Have an artist cancel a visit to town the day before you’ve arranged and planned for 35 important supporters to come to my house to meet him and promote his residency.

Get summoned by the UCSB campus police at the end of an SDSB festival to come out to campus immediately because a visiting artist has totally trashed the apartment we rented for him in the most embarrassing way possible before leaving town. You are invited to look at the appalling mess. You’re mildly amused at the way the police force you to look at all the evidence, but sure you’ll never be able to use this resource for housing again. It must have been a hell of a party!

After a terrific performance that contained some mild nudity, you are told by a know-it-all board member that you will NEVER get a grant in this city again. Ignore her as best you can as well as anyone else who makes a habit of bursting your balloon when possible.

Notice that you have a definite proclivity for hiring not – yet – recovering alcoholics.

Now, CELEBRATE the fact that you’ve survived!!!!

kintsugi?!

One of my pleasures in life is the discovery that one part of my life has unexpectedly overlapped with another. Currently, my work in the world of contemporary dance is aligning with my ongoing love affair with Japan.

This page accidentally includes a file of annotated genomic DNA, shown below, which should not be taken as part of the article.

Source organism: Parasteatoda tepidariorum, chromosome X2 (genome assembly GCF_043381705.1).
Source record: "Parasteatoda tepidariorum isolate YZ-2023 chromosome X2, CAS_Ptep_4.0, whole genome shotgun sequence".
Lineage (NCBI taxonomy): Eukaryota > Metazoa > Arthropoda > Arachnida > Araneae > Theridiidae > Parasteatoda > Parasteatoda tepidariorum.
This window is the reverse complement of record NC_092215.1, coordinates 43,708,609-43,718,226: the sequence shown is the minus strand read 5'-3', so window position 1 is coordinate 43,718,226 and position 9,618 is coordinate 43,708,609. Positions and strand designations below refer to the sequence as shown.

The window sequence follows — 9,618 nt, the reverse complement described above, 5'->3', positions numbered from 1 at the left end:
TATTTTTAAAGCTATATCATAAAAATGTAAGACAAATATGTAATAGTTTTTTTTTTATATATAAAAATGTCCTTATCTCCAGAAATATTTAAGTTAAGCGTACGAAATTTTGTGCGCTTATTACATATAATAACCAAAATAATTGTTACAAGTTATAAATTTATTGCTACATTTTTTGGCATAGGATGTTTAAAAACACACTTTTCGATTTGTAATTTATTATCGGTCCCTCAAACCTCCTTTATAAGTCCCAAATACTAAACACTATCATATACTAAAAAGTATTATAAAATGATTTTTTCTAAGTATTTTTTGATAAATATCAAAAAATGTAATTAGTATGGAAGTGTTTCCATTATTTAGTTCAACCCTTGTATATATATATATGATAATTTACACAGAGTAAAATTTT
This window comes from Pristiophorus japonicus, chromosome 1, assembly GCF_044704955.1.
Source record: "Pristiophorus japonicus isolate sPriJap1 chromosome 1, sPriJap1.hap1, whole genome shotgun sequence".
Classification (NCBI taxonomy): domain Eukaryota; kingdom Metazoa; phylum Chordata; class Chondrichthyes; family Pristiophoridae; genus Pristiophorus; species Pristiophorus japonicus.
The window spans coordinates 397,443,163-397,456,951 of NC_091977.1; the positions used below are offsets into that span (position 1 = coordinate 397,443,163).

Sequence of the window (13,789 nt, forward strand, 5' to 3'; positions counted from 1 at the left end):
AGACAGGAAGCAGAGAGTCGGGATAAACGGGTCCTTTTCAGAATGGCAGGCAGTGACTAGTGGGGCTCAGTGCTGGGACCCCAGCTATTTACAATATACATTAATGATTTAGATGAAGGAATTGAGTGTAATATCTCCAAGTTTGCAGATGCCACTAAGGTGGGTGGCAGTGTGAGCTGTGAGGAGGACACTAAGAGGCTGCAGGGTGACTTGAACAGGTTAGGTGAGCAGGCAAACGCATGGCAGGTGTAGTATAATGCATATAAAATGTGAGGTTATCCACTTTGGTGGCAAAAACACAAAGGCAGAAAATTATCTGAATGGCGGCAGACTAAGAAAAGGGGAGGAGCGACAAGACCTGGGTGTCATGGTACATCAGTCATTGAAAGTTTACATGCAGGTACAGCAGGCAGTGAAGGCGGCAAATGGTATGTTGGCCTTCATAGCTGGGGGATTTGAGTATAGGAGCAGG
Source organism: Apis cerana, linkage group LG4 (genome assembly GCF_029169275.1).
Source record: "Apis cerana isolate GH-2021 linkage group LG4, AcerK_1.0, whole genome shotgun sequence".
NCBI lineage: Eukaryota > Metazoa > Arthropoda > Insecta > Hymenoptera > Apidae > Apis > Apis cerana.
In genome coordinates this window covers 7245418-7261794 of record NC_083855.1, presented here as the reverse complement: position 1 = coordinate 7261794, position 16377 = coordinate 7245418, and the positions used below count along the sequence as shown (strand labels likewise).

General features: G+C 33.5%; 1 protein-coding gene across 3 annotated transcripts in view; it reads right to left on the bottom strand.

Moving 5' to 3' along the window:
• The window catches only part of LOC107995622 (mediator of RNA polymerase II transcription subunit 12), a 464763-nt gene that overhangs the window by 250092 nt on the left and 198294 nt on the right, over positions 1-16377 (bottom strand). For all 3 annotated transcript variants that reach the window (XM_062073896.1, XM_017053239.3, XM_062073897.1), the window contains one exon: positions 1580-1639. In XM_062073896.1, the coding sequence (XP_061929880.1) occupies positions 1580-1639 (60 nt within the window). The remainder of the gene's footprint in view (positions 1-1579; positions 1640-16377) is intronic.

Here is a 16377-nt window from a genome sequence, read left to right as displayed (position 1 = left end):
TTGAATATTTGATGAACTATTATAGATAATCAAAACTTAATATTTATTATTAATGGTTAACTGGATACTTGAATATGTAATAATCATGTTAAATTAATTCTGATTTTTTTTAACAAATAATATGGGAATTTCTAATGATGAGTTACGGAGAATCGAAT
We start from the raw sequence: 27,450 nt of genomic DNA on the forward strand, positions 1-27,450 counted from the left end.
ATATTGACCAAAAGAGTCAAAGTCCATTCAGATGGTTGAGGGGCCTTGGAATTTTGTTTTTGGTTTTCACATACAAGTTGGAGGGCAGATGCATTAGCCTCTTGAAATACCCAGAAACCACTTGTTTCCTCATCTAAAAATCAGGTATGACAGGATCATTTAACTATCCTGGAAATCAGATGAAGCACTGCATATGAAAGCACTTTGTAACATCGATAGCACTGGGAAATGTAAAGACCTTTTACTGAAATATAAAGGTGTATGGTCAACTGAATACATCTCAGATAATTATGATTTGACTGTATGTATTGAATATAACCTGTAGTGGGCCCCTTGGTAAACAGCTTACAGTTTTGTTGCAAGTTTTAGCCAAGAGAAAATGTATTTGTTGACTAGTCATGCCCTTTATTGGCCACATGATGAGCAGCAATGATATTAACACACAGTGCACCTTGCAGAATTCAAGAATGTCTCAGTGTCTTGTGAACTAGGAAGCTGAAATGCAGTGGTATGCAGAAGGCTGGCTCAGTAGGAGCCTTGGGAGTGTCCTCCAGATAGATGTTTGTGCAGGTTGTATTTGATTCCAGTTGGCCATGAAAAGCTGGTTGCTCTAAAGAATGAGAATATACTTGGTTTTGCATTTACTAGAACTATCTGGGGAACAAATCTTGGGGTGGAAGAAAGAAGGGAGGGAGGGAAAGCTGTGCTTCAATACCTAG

Doug Elkins is our 2018 DANCEworks artist-in-residence. Last fall, he accompanied me and my husband to Japan to discover inspiration there for a new work he will create later this summer during his Santa Barbara DW’s residency. As far as I could tell, he spent a lot of his time in Japan and Kyoto wandering around and doing his own personal form of exploration. We’d chat about lots of stuff, enjoy dinners and mornings together. I had no clue until a few weeks ago as to how his Japanese visit would influence him.

doug!doug!doug!doug!doug!

A few weeks ago he made it clear. Kintsugi! I know what it is, but not a lot more. It’s such an interesting concept and so different from the way our own culture regards things that are old and broken, that I want to share it. As a point of departure for a work of dance, I think it will be fascinating. Did I mention that Doug Elkins has a brilliant creative mind that goes where few others can or dare to?